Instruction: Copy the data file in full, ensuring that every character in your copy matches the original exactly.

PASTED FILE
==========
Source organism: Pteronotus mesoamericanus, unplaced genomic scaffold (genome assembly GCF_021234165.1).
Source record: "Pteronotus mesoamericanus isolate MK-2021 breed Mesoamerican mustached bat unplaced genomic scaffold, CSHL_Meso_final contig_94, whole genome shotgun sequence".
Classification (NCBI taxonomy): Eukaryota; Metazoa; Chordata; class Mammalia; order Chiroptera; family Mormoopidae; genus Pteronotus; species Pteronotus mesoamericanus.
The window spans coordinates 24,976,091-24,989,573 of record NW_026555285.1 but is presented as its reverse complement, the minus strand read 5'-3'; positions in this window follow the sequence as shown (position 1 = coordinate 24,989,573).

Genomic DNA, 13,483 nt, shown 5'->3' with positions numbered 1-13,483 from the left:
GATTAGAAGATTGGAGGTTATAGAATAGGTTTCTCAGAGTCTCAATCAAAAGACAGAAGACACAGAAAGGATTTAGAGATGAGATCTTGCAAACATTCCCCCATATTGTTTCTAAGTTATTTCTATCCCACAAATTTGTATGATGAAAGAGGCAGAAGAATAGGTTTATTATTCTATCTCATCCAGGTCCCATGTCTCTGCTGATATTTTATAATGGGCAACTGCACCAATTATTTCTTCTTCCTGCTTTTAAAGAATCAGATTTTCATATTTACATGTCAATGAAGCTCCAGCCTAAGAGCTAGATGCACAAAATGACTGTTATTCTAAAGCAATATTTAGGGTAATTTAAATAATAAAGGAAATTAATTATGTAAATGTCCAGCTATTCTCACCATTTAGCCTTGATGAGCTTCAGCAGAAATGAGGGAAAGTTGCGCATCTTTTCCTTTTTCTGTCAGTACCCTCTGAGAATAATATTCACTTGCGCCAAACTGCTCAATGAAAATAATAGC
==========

Source organism: Pteronotus mesoamericanus, unplaced genomic scaffold (genome assembly GCF_021234165.1).
Source record: "Pteronotus mesoamericanus isolate MK-2021 breed Mesoamerican mustached bat unplaced genomic scaffold, CSHL_Meso_final contig_94, whole genome shotgun sequence".
Classification (NCBI taxonomy): Eukaryota; Metazoa; Chordata; class Mammalia; order Chiroptera; family Mormoopidae; genus Pteronotus; species Pteronotus mesoamericanus.
The window spans coordinates 24,976,091-24,989,573 of record NW_026555285.1 but is presented as its reverse complement, the minus strand read 5'-3'; positions in this window follow the sequence as shown (position 1 = coordinate 24,989,573).

Genomic DNA, 13,483 nt, shown 5'->3' with positions numbered 1-13,483 from the left:
GATTAGAAGATTGGAGGTTATAGAATAGGTTTCTCAGAGTCTCAATCAAAAGACAGAAGACACAGAAAGGATTTAGAGATGAGATCTTGCAAACATTCCCCCATATTGTTTCTAAGTTATTTCTATCCCACAAATTTGTATGATGAAAGAGGCAGAAGAATAGGTTTATTATTCTATCTCATCCAGGTCCCATGTCTCTGCTGATATTTTATAATGGGCAACTGCACCAATTATTTCTTCTTCCTGCTTTTAAAGAATCAGATTTTCATATTTACATGTCAATGAAGCTCCAGCCTAAGAGCTAGATGCACAAAATGACTGTTATTCTAAAGCAATATTTAGGGTAATTTAAATAATAAAGGAAATTAATTATGTAAATGTCCAGCTATTCTCACCATTTAGCCTTGATGAGCTTCAGCAGAAATGAGGGAAAGTTGCGCATCTTTTCCTTTTTCTGTCAGTACCCTCTGAGAATAATATTCACTTGCGCCAAACTGCTCAATGAAAATAATAGC